Leapmotor's founding team has pledged not to transfer or reduce their stake in the company in any way over the next 10 years.

Leapmotor tries to calm investors as shares fall nearly 30% after Stellantis deal-CnEVPost

Shares of Leapmotor (HKG: 9863), traded in Hong Kong, have accumulated a drop of about 26 percent in four trading days after last week's announcement of a deal with Stellantis NV, Europe's second-largest carmaker by sales. Now, the Chinese electric vehicle (EV) maker is trying to calm investors.

Leapmotor founder, chairman and CEO Zhu Jiangming and his wife Liu Yunzhen, as well as the company's shareholder Fu Liquan and his wife Chen Ailing, have voluntarily pledged not to transfer or reduce their holdings in the company in any way over the next 10 years, the EV maker said in a Hong Kong stock exchange announcement yesterday.

The pledge is based on the founding team's confidence in Leapmotor's future development and aims to promote the company's sustainable, stable and healthy development and safeguard the interests of public investors, the announcement said.

Fu, who is chairman of video surveillance equipment maker Dahua Technology, began serving as a director of Leapmotor in December 2015 and resigned in December 2021, according to the EV maker's Hong Kong listing prospectus.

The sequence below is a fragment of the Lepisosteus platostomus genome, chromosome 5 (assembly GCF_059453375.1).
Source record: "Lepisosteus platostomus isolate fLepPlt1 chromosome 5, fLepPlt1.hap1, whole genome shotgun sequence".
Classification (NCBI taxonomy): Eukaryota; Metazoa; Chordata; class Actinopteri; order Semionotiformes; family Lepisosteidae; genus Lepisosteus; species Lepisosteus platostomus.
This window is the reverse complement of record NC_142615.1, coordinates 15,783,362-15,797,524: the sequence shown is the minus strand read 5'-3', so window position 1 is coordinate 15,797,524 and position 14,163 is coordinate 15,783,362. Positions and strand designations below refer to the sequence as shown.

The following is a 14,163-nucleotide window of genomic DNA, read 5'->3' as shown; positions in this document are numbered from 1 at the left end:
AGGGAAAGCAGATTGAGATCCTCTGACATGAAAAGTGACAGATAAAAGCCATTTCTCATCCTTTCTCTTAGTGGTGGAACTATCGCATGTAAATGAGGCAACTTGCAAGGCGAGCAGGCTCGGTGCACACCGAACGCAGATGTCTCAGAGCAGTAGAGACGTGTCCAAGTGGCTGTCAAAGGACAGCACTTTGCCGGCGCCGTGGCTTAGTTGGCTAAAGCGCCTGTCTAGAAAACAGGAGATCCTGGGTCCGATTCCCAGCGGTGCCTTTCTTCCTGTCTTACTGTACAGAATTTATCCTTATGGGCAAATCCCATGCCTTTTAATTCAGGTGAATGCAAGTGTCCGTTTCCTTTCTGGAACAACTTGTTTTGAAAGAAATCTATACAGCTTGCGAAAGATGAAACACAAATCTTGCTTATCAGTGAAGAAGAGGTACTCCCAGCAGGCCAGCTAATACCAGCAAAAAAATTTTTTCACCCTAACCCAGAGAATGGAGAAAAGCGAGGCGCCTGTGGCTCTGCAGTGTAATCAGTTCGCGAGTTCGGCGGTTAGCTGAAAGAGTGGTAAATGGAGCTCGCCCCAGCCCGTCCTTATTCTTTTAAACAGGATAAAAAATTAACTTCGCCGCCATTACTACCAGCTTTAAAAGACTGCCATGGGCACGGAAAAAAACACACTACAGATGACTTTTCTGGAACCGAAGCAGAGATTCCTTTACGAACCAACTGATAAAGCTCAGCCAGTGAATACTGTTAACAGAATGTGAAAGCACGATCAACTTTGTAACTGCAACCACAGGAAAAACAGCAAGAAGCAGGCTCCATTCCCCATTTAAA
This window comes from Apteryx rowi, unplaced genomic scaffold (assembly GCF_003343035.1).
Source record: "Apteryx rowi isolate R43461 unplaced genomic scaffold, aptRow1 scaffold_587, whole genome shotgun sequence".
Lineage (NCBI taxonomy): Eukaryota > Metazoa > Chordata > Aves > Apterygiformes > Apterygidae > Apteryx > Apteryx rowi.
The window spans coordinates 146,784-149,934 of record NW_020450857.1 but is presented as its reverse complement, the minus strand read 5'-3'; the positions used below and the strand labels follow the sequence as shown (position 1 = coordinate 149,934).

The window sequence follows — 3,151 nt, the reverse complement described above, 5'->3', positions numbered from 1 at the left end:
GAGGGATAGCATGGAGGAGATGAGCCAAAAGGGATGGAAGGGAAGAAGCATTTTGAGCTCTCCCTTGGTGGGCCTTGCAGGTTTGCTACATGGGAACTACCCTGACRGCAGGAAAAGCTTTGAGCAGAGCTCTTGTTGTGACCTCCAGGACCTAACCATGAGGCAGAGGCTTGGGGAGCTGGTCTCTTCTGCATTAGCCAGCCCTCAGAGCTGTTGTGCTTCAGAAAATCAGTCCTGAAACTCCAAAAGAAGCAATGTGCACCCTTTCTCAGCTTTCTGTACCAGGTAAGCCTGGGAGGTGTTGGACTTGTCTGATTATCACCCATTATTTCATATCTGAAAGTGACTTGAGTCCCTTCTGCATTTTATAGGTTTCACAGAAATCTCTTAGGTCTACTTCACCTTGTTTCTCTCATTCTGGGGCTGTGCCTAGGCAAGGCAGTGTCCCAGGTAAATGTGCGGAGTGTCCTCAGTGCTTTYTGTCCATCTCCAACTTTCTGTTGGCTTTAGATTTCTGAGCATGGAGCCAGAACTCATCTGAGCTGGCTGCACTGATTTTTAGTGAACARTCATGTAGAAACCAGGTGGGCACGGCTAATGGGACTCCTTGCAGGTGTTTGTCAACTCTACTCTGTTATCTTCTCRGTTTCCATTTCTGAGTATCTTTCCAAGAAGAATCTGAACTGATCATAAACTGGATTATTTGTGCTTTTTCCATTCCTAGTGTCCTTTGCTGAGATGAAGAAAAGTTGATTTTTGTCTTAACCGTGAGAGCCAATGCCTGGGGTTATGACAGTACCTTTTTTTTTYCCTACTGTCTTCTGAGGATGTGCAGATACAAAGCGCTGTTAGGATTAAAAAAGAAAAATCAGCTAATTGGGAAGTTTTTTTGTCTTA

The four people who made the pledge have a concerted action agreement and held a total of about 31.01 percent of Leapmotor's shares, according to the company's prospectus dated September 20, 2022.

On October 26, Leapmotor unveiled its tie-up with Stellantis, saying the latter would invest 1.5 billion euros ($1.59 billion) in it for a roughly 20 percent stake and two seats on the company's board.

Stellantis will spend HK$3.49 billion ($446 million) on all 90 million Leapmotor shares held by Dahua, making it the EV maker's largest outside shareholder.

The two companies plan to form a joint venture called Leapmotor International to accelerate and expand global sales of Leapmotor products by leveraging Stellantis' global resources.

Stellantis will own 51 percent of the joint venture, with Leapmotor holding the other 49 percent.

The joint venture will have exclusive rights to export and sell to all markets worldwide except Greater China, as well as exclusive rights to manufacture Leapmotor products locally.

Stellantis' investment was widely seen as an endorsement of Leapmotor's technology by an international automotive giant, but the Chinese EV maker's shares closed down 10.87 percent in Hong Kong on October 26, despite opening up more than 11 percent.

Following that selloff, Leapmotor continued its weak performance in Hong Kong, falling 1.98 percent on October 27 and rising 0.16 percent on October 30.

Yesterday, Leapmotor plunged 15.84 percent to HK$27.1 at the close of trading in Hong Kong, a new low since March this year.

Some blamed the plunge in Leapmotor's share price on investor concerns that it would lose its independence to expand into overseas markets on its own.

($1 = 0.9458 euros)

Stellantis to acquire 20% stake in Leapmotor with €1.5 billion investment, to form JV for international markets